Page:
Still, the couple does have an incentive to present a united front. MacKenzie Bezos was, by many accounts, instrumental in the founding of Amazon. As per the details, the two met when they worked at New York hedge fund D.E. Shaw. When they drove to Seattle to start Amazon, MacKenzie Bezos was reportedly behind the wheel. According to a 1999 Wired interview, she negotiated Amazon’s first freight contracts from the in-house Starbucks in a Barnes & Noble.
“I was there when he wrote the business plan, and I worked with him and many others […] in the converted garage, the basement warehouse closet, the barbecue-scented offices, the Christmas-rush distribution centers, and the door-desk filled conference rooms in the early years of Amazon’s history,” MacKenzie Bezos wrote in an Amazon review of the book The Everything Store: Jeff Bezos and the Age of Amazon.
In recent years, the Bezoses had also embarked on charitable ventures together. Last year, they established the Bezos Day One Fund, a $2 billion fund aimed at making grants to existing nonprofits fighting homelessness and establishing preschools in low-income areas.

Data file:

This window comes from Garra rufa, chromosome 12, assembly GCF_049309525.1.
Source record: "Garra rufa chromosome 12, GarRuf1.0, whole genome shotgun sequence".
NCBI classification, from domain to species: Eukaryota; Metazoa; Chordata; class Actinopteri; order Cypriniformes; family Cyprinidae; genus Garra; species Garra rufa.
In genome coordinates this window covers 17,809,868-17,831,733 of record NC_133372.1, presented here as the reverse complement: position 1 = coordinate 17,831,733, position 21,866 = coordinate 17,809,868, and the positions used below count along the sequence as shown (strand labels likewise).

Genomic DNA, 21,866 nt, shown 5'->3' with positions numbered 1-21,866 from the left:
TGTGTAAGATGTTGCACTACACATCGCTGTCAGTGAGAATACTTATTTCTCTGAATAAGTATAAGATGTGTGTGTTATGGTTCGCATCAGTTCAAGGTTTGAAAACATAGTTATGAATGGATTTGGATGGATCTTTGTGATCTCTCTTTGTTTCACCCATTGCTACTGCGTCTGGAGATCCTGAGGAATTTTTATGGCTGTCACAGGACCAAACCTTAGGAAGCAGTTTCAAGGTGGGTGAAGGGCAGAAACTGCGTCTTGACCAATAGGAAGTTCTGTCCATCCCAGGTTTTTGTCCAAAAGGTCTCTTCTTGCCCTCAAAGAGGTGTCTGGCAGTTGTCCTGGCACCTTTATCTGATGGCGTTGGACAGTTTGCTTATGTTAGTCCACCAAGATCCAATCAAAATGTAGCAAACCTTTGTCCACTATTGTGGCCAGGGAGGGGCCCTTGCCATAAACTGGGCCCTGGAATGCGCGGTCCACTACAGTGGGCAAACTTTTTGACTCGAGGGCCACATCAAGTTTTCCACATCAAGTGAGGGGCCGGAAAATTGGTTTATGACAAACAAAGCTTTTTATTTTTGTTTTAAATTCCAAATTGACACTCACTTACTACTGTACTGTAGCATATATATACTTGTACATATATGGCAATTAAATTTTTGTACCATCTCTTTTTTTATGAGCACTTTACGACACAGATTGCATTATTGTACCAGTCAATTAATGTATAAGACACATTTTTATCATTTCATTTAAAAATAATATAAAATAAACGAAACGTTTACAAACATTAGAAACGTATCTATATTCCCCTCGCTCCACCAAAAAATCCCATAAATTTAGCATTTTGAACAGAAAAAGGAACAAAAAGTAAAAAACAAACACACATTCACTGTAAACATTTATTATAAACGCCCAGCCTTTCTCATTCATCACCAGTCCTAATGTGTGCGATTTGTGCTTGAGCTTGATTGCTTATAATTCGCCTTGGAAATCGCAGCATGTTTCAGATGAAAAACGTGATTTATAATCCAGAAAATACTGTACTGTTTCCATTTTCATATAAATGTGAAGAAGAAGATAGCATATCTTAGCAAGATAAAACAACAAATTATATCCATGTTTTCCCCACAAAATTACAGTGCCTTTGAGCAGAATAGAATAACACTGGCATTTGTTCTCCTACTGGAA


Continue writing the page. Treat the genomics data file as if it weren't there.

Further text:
The Bezos divorce could have implications for Amazon. Under the law in Washington State, where the couple lives, MacKenzie Bezos could be entitled to half her husband’s assets. Dividing those assets would require that Bezos sell some of his stock in Amazon, which would dilute his control of the company as well as changing its public image as Del Valle points out, “he’s been the face of the company since its founding in 1996.”
As the face of Amazon, Bezos has every reason to calm investors and industry-watchers by presenting his upcoming divorce as an amicable one. Regardless of what happens with the couple’s assets, its likely best for Amazon if its founder doesn’t get embroiled in a nasty public divorce. The same is true for the couple’s charitable efforts, which will certainly go more smoothly if they’re not publicly sniping at each other.
Meanwhile, Amazon has faced a storm of bad press in the wake of worker strikes and the company’s announcement that it is establishing new headquarters in New York City and Arlington, Virginia.